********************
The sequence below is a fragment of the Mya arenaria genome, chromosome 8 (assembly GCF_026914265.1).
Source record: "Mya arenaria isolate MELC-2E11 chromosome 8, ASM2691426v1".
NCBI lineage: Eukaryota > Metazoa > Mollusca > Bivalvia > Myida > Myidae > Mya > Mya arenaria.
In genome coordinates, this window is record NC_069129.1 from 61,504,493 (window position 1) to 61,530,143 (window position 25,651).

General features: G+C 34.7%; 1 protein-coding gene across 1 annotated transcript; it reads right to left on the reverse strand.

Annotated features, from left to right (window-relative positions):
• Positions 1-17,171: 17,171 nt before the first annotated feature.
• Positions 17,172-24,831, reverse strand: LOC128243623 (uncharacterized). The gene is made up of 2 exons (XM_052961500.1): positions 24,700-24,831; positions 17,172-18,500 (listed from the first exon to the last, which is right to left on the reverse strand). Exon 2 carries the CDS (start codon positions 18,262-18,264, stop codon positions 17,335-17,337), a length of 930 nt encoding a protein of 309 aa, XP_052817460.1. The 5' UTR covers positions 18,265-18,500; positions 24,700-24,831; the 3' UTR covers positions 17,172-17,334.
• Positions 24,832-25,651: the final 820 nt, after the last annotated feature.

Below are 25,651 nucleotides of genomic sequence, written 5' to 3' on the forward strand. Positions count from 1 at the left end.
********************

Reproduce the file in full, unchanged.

The sequence below is a fragment of the Mya arenaria genome, chromosome 8 (assembly GCF_026914265.1).
Source record: "Mya arenaria isolate MELC-2E11 chromosome 8, ASM2691426v1".
NCBI lineage: Eukaryota > Metazoa > Mollusca > Bivalvia > Myida > Myidae > Mya > Mya arenaria.
In genome coordinates, this window is record NC_069129.1 from 61,504,493 (window position 1) to 61,530,143 (window position 25,651).

General features: G+C 34.7%; 1 protein-coding gene across 1 annotated transcript; it reads right to left on the reverse strand.

Annotated features, from left to right (window-relative positions):
• Positions 1-17,171: 17,171 nt before the first annotated feature.
• Positions 17,172-24,831, reverse strand: LOC128243623 (uncharacterized). The gene is made up of 2 exons (XM_052961500.1): positions 24,700-24,831; positions 17,172-18,500 (listed from the first exon to the last, which is right to left on the reverse strand). Exon 2 carries the CDS (start codon positions 18,262-18,264, stop codon positions 17,335-17,337), a length of 930 nt encoding a protein of 309 aa, XP_052817460.1. The 5' UTR covers positions 18,265-18,500; positions 24,700-24,831; the 3' UTR covers positions 17,172-17,334.
• Positions 24,832-25,651: the final 820 nt, after the last annotated feature.

Below are 25,651 nucleotides of genomic sequence, written 5' to 3' on the forward strand. Positions count from 1 at the left end.